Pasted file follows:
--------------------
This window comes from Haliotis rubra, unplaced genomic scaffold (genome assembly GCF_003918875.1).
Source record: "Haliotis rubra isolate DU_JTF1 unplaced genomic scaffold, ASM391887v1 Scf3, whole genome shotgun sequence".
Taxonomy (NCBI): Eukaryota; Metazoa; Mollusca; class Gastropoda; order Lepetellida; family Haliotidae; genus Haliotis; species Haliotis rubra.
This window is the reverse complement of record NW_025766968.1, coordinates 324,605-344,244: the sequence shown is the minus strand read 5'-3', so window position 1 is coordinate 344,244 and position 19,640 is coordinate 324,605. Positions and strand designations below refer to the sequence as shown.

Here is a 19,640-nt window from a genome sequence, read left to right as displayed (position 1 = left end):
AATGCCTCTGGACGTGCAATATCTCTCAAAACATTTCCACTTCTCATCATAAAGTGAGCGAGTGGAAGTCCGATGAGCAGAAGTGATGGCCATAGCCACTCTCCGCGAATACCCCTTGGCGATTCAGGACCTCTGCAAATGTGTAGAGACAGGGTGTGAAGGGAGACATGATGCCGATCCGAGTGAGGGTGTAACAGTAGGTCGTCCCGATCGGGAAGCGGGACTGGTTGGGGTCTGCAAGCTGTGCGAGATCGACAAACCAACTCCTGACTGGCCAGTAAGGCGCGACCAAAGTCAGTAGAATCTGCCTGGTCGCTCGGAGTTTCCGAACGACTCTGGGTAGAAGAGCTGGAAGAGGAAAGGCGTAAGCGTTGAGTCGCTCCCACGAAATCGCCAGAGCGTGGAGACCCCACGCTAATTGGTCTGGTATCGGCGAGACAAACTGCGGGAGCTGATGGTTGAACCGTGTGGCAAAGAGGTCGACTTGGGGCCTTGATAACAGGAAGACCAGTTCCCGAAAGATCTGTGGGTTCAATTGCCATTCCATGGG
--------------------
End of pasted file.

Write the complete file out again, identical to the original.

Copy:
This window comes from Haliotis rubra, unplaced genomic scaffold (genome assembly GCF_003918875.1).
Source record: "Haliotis rubra isolate DU_JTF1 unplaced genomic scaffold, ASM391887v1 Scf3, whole genome shotgun sequence".
Taxonomy (NCBI): Eukaryota; Metazoa; Mollusca; class Gastropoda; order Lepetellida; family Haliotidae; genus Haliotis; species Haliotis rubra.
This window is the reverse complement of record NW_025766968.1, coordinates 324,605-344,244: the sequence shown is the minus strand read 5'-3', so window position 1 is coordinate 344,244 and position 19,640 is coordinate 324,605. Positions and strand designations below refer to the sequence as shown.

Here is a 19,640-nt window from a genome sequence, read left to right as displayed (position 1 = left end):
AATGCCTCTGGACGTGCAATATCTCTCAAAACATTTCCACTTCTCATCATAAAGTGAGCGAGTGGAAGTCCGATGAGCAGAAGTGATGGCCATAGCCACTCTCCGCGAATACCCCTTGGCGATTCAGGACCTCTGCAAATGTGTAGAGACAGGGTGTGAAGGGAGACATGATGCCGATCCGAGTGAGGGTGTAACAGTAGGTCGTCCCGATCGGGAAGCGGGACTGGTTGGGGTCTGCAAGCTGTGCGAGATCGACAAACCAACTCCTGACTGGCCAGTAAGGCGCGACCAAAGTCAGTAGAATCTGCCTGGTCGCTCGGAGTTTCCGAACGACTCTGGGTAGAAGAGCTGGAAGAGGAAAGGCGTAAGCGTTGAGTCGCTCCCACGAAATCGCCAGAGCGTGGAGACCCCACGCTAATTGGTCTGGTATCGGCGAGACAAACTGCGGGAGCTGATGGTTGAACCGTGTGGCAAAGAGGTCGACTTGGGGCCTTGATAACAGGAAGACCAGTTCCCGAAAGATCTGTGGGTTCAATTGCCATTCCATGGG